With a couple of below-par performances, it wasn’t too much of a surprise to see a change to Australia’s playmaking set-up this week. And while it was a shame to see Noah Lolesio drop out of the 23, there was the excitement of seeing what Quade Cooper could do in his first Test appearance since facing Italy 4 years ago. Looking back at the match, it’s safe to say that it worked out well.
I suggested after the last match that being the sole playmaker in the backline and dealing with the goal kicking was too much pressure on Lolesio’s young shoulders. But Cooper has the experience to shoulder this responsibility and finished the game with a 100% (8/8) record off the tee for a total of 23 points, which ended up being the difference as South Africa’s misses off the tee proved costly.
But more than that, Cooper got the back line firing in a way Lolesio hadn’t against the All Blacks. Kerevi’s inclusion last week started to improve things, but with Cooper now pulling the strings the centre was truly unleashed, as Cooper would take the ball on to interest the defence, then play his man through a gap. Similarly, Cooper also did a great job of varying the attack to keep the vaunted South African defence guessing, much like when Finn Russell was introduced in the final Lions Test this summer.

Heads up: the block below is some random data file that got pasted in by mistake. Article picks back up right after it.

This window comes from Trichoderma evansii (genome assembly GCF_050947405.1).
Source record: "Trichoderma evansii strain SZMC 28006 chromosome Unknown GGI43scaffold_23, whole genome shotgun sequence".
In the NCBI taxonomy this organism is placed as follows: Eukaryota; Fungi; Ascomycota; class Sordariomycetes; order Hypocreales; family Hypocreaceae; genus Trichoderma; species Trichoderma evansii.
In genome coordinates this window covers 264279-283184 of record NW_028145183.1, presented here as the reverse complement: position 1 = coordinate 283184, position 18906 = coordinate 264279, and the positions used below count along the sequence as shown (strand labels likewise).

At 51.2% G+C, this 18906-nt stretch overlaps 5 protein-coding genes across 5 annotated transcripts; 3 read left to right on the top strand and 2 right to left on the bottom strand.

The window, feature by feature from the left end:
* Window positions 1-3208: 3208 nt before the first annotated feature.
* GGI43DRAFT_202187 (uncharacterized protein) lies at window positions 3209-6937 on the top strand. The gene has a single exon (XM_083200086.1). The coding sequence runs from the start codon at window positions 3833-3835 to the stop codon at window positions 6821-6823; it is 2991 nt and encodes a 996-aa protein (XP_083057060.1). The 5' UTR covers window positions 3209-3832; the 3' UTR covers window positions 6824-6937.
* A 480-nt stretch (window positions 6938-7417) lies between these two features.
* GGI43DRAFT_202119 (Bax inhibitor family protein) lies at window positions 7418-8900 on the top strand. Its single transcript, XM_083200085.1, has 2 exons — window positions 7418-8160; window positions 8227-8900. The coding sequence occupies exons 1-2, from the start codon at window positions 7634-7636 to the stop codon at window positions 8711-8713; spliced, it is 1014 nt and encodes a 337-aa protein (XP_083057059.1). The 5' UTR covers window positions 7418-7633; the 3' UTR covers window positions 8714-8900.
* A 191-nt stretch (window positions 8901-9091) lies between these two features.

At 33 years old, Cooper clearly isn’t the future of Australian rugby, but he is a talent that the team will truly benefit from having among them as the youngsters gain experience at this level. And with the World Cup just 2 years away, could he bring his career to an end at the showpiece event in France.
We’re so used to seeing the Springboks dominate at the breakdown, but in this match, they really seemed to struggle. While I think part of this is down to missing a player with the nous of Pieter-Steph du Toit, I think that they were genuinely shocked by the ferocity with which the Australians attacked the breakdown. And not just the initial battle over the ball, but the continued fighting and nuisance-making from the Wallabies players once the Boks had secured the ball.